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The ghost of bin Laden

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It has taken the five-member Abbottabad Commission almost a year and a half to prepare a 120-page report on Osama bin Laden’s presence in Pakistan. Even though the commission has reportedly cleared the Pakistan government and the “establishment” (a euphemism for the Pakistan army and intelligence service) of charges of sheltering bin Laden, it is unlikely that the report will be made public. The enquiry reports of the Hamoodur Rahman Commission into 1971 war or the Shafiur Rahman Commission into General Zia-ul Haq’s death have not been made public so far.

Pakistani journalist is among the 200-odd people who deposed before the Abbottabad Commission. His latest book, Pakistan: Before and After Osama, draws on his access to the commission, open-source research and inputs from Pakistani military and intelligence officials. The book adds little to the surfeit of material available on the May 2011 raid at Abbottabad, which led to the death of bin Laden. But Pakistan’s reaction to the raid is worth revisiting. The focus was not on how bin Laden stayed undiscovered in Pakistan for eight years, but on how the Americans could enter Pakistan undetected to get him. When three members of the National Assembly read prayers for bin Laden, they weren’t stopped by the deputy speaker chairing the session. President Zardari refused to speak to the nation on bin Laden’s death. Mr Zardari, the book says, told his colleagues: “Al-Qaeda has already killed my wife. I don’t want to get on their list.”

Mr Gul is sceptical about the American version of the Abbottabad raid, because of the US refusal to release pictures of bin Laden’s body. He also asserts, without any evidence, that the operation was launched with the passive co-operation of someone high in the Pakistani establishment. Clearly, till the US government declassifies its records, we will have to live with such speculation. Pakistani public life, in any case, bursts with bizarre conspiracy theories — with columnists and TV show hosts claiming that 9/11 terror strikes were a Jewish conspiracy, and the US was behind the attack on Malala Yousafzai last month.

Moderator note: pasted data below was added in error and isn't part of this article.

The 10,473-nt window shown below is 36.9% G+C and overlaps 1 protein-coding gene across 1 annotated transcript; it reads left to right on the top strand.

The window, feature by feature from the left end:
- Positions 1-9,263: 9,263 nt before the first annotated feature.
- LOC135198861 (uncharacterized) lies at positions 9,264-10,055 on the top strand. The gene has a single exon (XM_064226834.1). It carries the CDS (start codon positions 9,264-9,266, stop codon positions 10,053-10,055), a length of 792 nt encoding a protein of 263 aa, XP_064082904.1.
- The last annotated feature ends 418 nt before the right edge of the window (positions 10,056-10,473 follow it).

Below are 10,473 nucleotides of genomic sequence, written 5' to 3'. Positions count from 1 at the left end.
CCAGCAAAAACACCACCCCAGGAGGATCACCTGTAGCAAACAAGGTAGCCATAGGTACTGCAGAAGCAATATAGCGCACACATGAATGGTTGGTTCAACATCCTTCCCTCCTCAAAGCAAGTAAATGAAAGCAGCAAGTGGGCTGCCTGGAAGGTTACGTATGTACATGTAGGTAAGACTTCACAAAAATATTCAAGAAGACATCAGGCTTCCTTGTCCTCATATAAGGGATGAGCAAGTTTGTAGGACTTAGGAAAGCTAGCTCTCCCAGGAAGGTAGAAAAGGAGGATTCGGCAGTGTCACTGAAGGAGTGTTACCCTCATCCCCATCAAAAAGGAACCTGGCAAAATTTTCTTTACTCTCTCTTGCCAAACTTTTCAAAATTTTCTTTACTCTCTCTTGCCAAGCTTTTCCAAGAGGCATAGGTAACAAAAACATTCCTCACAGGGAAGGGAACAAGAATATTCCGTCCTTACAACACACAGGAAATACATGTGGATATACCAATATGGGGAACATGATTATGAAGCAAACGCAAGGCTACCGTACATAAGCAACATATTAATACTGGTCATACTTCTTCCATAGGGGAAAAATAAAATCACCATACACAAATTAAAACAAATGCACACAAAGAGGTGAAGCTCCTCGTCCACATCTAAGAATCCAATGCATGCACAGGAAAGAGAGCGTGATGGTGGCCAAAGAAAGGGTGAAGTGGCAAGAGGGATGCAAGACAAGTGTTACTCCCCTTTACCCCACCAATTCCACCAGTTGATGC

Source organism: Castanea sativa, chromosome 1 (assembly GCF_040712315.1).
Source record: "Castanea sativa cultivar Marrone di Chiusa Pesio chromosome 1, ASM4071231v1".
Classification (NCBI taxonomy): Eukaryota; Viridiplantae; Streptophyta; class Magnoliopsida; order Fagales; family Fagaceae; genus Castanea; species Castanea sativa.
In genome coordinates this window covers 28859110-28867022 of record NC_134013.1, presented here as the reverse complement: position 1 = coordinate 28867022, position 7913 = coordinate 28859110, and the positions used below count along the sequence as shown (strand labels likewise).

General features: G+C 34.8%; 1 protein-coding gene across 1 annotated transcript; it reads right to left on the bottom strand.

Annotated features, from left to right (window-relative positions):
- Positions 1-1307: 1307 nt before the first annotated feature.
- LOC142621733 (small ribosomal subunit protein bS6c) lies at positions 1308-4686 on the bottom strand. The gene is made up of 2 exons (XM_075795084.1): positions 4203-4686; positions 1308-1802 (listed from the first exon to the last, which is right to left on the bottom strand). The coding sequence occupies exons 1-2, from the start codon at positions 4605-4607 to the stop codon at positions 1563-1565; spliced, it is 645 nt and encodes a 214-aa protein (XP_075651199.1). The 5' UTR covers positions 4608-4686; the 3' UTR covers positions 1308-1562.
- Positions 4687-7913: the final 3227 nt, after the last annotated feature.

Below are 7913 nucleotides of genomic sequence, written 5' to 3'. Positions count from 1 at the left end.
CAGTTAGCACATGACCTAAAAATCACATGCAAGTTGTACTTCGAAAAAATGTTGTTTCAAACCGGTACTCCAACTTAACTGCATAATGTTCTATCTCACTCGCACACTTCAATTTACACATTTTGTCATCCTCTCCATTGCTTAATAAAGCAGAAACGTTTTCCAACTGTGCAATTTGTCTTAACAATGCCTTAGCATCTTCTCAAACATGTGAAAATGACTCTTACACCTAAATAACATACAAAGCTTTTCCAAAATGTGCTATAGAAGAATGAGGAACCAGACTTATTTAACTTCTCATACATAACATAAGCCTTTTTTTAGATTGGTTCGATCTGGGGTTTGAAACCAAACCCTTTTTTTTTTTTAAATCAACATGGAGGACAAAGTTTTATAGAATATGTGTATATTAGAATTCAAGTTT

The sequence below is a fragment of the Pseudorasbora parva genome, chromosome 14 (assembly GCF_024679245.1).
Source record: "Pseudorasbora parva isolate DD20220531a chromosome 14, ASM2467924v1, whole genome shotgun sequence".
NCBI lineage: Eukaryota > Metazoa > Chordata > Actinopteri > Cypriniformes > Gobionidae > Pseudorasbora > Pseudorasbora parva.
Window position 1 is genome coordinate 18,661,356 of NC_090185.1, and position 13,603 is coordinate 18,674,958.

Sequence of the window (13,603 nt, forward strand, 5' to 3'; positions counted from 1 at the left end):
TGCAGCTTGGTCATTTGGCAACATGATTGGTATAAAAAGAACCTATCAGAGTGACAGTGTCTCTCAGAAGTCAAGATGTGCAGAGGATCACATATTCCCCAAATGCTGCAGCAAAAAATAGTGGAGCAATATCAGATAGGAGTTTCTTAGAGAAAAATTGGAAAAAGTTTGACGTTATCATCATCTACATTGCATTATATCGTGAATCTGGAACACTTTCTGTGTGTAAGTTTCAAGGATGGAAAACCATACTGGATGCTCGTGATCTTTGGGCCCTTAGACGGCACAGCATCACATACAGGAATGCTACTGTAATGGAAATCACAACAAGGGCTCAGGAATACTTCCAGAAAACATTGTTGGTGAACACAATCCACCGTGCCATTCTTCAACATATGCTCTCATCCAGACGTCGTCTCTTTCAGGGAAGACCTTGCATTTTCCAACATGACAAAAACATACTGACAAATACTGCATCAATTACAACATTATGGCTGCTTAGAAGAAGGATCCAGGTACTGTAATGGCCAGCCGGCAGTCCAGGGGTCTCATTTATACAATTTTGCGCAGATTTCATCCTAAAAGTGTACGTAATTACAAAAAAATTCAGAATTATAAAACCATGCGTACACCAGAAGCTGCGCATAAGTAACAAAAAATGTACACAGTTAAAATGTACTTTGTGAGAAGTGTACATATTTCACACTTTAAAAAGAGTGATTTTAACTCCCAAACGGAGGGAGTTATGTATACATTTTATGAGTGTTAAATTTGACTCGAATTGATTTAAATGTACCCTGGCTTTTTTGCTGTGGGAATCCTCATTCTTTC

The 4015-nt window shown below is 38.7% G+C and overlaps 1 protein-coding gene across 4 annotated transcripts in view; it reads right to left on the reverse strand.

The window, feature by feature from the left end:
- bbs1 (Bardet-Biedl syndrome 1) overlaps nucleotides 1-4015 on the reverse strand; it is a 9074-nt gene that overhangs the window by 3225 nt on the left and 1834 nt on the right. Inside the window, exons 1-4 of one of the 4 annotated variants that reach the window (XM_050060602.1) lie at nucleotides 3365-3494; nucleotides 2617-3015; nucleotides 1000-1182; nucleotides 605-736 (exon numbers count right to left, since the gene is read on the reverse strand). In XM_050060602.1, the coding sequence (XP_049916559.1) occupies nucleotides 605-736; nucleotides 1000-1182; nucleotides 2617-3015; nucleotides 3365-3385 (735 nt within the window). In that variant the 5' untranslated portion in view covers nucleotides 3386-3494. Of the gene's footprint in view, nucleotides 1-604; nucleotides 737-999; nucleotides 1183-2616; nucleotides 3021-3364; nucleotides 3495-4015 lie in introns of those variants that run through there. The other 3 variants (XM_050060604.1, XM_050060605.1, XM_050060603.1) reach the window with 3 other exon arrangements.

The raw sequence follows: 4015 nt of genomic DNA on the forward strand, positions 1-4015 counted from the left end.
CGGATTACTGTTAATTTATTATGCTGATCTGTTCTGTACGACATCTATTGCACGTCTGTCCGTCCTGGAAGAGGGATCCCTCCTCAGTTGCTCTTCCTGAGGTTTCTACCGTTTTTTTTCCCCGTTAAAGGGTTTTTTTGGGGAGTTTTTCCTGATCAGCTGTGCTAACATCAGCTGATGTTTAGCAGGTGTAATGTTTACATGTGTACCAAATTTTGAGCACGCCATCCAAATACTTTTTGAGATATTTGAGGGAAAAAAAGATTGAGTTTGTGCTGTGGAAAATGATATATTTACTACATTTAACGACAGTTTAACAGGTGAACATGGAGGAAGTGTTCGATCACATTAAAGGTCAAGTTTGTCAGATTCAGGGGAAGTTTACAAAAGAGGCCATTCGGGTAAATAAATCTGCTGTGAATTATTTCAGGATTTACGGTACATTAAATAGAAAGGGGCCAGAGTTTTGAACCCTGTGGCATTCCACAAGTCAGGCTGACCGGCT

While Al-Qaeda is portrayed as a dangerous enemy, Mr Gul stays true to Pakistani state narrative that “Taliban at best represented a Deobandi Islamist ideology and was largely restricted to ethnic Pashtuns in Afghanistan. Mullah Omar and his fighters were primarily focused on ‘liberation’ of their country.” But the Taliban would have stayed in power had Mullah Omar handed over bin Laden to the Saudis, or at least asked him to leave Afghanistan. Two ISI chiefs tried – General Ziauddin in 1998 and General Mahmud Ahmed two weeks after 9/11 – and the Saudis did, too, but Mullah Omar refused. Ironically, it was the ISI that introduced bin Laden to Mullah Omar, so that the two could train the jihadis being sent to Kashmir.

The book also furthers the other Pakistani narrative. By blaming the start of jihadism on American and Saudi support for mujahideens fighting the Soviet military in Afghanistan, Pakistan’s use of militants is portrayed as a benign tactic employed in Afghanistan, and only since the late 1980s in Kashmir. Scholars like Sumit Ganguly have shown that supporting jihad has been the principal means by which the Pakistani state has sought to ensure security for itself — from its initial use of tribal forces during the 1948 Kashmir war to its current support for a range of jihadi organisations in the region.

There is, however, little realisation that the very conditions that made Pakistan’s jihadi policy useful in the past now threaten the very survival of Pakistan. US announcement from Delhi of a $10-million bounty on Hafiz Saeed is dismissed as brinkmanship, “seen as a direct assault on the Pakistani security establishment for its alleged support of the LeT and Hafiz Saeed”; the Pakistan army cannot launch an operation in North Waziristan because “of the prospect of a massive backlash” inside Pakistan from the Haqqani network’s supporters and ideological partners — tens of thousands of students studying in religious seminaries across the country.

In addition to the “US-India-Afghan nexus”, the CIA bogey also gets full play. The Pakistani Taliban is called a creation of the CIA, for example; and that, because of Mr Musharraf’s policies, CIA operatives are controlling the show in North and South Waziristan. Militants who launched terror attacks on Data Durbar and Abdullah Shah Ghazi shrines were perhaps “enlisted by mercenaries commissioned by the CIA or Pentagon”. If it is indeed so, then why has the Pakistan army entered into a dozen peace agreements with the Pakistani Taliban so far? This confusion emanates from the distinction made by the Pakistani establishment between the “good” and the “bad” Taliban. Pakistan needs to acknowledge that there is only one Taliban, the “ugly” Taliban.

Although unconnected from the narrative, Mr Gul often makes the right recommendations. Like the one at the end: “It is also high time for Pakistan to finally sever relations – whatsoever – with militant groups. ...and chart a new course on relations with countries like US, India and Afghanistan.” Nothing in the book, though, lends such hope. Pakistan after bin Laden remains on the same self-destructive course it was on before his death.


The writer is with the Takshashila Foundation

PAKISTAN: BEFORE AND AFTER OSAMA
Imtiaz Gul
Roli Books; 312 pages; Rs 395

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